Seamanship Quotation

“In political activity, then, men sail a boundless and bottomless sea; there is neither harbour for shelter nor floor for anchorage, neither starting-place nor appointed destination.”
— from Michael Oakeshott's
Political Education” (1951)

Friday, October 14, 2011

Friday wrap-up: why Chicago isn’t Toronto’s twin

You don’t need a week to feel at home in Chicago.
Like home, Chicago sprawls along the flatlands of another cold lake. It has been a mecca ever since North America opened up for American and unauthorized adventurers. It has prospered within an extraordinarily productive agriculture and manufacturing region. The city finances and designs spectacular buildings and supports excellence in arts and higher education.
Chicago has been a great city for over a hundred years. Toronto was designated as such about 10 years ago.
Chicago has been forced to re-skill several times. Both cities now face the same challenge of creating wealth with fewer high income jobs in manufacturing and financial services. Both are rather utilitarian places; they both work by being useful.
Just as at home, people ask you whether you like the place.
A tour guide suggested carefully that we could be “twin cities.” Its theater audiences are as generous as they are in Toronto; its joggers, laptop entrepreneurs, panhandlers, noon strollers all look familiar. The traffic is actually quieter and no one looks like a master of the universe. Neither city has much of a leisure class. Everyone resents the approaching winter and measures their success against New York.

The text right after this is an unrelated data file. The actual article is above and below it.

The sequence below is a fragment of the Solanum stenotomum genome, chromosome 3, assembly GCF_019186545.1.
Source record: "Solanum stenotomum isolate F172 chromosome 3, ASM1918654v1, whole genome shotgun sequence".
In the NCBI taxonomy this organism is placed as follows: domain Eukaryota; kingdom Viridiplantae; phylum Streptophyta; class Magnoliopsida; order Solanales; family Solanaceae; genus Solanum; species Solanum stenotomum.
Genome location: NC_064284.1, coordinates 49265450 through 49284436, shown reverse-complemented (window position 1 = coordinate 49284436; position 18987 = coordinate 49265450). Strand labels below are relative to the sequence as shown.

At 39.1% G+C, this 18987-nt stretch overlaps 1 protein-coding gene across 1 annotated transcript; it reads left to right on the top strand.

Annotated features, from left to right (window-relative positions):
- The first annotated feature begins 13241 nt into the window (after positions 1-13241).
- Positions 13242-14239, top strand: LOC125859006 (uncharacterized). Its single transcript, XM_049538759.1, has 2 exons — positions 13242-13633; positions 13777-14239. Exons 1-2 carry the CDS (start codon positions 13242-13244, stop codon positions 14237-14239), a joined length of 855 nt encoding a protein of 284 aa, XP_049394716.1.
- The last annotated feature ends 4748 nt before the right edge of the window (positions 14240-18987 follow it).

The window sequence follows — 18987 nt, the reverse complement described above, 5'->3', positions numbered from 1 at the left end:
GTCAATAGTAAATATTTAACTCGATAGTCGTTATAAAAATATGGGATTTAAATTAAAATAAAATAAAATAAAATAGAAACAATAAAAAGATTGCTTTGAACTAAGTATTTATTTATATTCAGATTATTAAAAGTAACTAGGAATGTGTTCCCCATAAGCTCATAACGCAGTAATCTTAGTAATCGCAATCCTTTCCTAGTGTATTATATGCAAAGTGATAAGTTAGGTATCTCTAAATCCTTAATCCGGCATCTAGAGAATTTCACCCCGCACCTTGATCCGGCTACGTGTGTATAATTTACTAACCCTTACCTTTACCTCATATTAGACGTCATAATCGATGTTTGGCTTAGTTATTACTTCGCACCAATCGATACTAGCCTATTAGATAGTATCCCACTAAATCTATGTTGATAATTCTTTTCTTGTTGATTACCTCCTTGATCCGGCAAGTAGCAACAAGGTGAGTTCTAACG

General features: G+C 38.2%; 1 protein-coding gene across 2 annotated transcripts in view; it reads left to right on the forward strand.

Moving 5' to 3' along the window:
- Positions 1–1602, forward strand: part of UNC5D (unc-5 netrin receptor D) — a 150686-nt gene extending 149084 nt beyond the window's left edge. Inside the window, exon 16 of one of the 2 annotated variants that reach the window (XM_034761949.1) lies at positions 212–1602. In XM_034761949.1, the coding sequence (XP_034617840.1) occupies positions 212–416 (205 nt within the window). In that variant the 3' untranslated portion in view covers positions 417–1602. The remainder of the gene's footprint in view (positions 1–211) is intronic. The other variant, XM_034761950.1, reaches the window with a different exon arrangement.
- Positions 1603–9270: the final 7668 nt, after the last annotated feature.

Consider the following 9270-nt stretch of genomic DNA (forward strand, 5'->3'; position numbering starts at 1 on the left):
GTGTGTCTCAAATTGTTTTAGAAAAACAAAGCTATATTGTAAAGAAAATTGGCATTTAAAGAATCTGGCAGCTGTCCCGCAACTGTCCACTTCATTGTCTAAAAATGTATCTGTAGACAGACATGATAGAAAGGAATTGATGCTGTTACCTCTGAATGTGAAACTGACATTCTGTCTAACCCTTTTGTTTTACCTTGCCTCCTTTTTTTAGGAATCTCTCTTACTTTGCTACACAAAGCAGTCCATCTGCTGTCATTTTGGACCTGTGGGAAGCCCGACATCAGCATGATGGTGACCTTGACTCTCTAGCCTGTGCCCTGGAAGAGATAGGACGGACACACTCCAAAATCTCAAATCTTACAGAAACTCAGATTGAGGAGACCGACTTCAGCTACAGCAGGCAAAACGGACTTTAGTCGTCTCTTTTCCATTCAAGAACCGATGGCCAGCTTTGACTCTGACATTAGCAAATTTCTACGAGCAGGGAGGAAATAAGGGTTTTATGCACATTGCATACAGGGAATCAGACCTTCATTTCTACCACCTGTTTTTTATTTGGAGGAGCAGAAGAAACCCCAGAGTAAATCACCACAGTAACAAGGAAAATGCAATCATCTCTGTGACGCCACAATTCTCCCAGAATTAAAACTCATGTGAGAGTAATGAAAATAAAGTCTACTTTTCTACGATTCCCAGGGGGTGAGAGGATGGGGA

However, a Torontonian can’t get inside its greatest drama: the political fate of their “sitting President” and his efforts to pull the economy out of recession. On that story a Canadian is a foreigner. People are actually careful about what they say.  
At first, this carefulness surprises you. After all, Canadians are unfailing Obama fans and are flooded by stories about America’s hyper-partisanship. You’d think they’d talk our heads off like they do on television.
Here’s a sample of the hysteric picture of America that has formed in the minds of many influential Canadians. JL Granatstein, senior fellow at the Canadian Defense and Foreign Affairs Institute, throws this out as fair comment:
“Maybe the idea of an American built wall along the Canada-U.S. border is not such a bad idea after all. Not to keep our 'terrorists' out of the Republic, but instead to keep the Americans and their dysfunctional governmental ideas, their wild-eyed politicians, their preachers, and their rabid Fox commentators out of Canada. Canadians have become used to the idea of believing that we are dull and boring and that everything exciting happens south of the 49th Parallel. It is certainly true that there is some excitement in watching a great nation flush its substance away, but I'll take dull and boring any day, thank you very much. “

Click on:
The reticence of individual Americans to say anything to further harm the good name of the United States, even to a friendly guest, may be nothing more than the other side of America’s deep uncertainty about the future.
The side of American politics we find entertaining in Canada is reckless and awkward: it is dominated by a handful of loudmouths, the rise and fall of want-to-be Republican presidential candidates, and volatile opinion polls. Laughing at that side of US political culture is enough for Granatstein to be cool with undergraduates and at home with his prejudices.
The political uncertainty in Chicago that sets you apart as a Canadian, however, is not necessarily defeatist. It is likely an expression of that foul born Nixon phase: “silent American.” It likely reflects resolution and a serious concern to not make matters worse, and to be good citizens in next year’s election.
Whether Obama wins as the “adult in the room” or dresses down as Harry Truman, the voters that decide whether he gets a second term will be thinking like adults next year.

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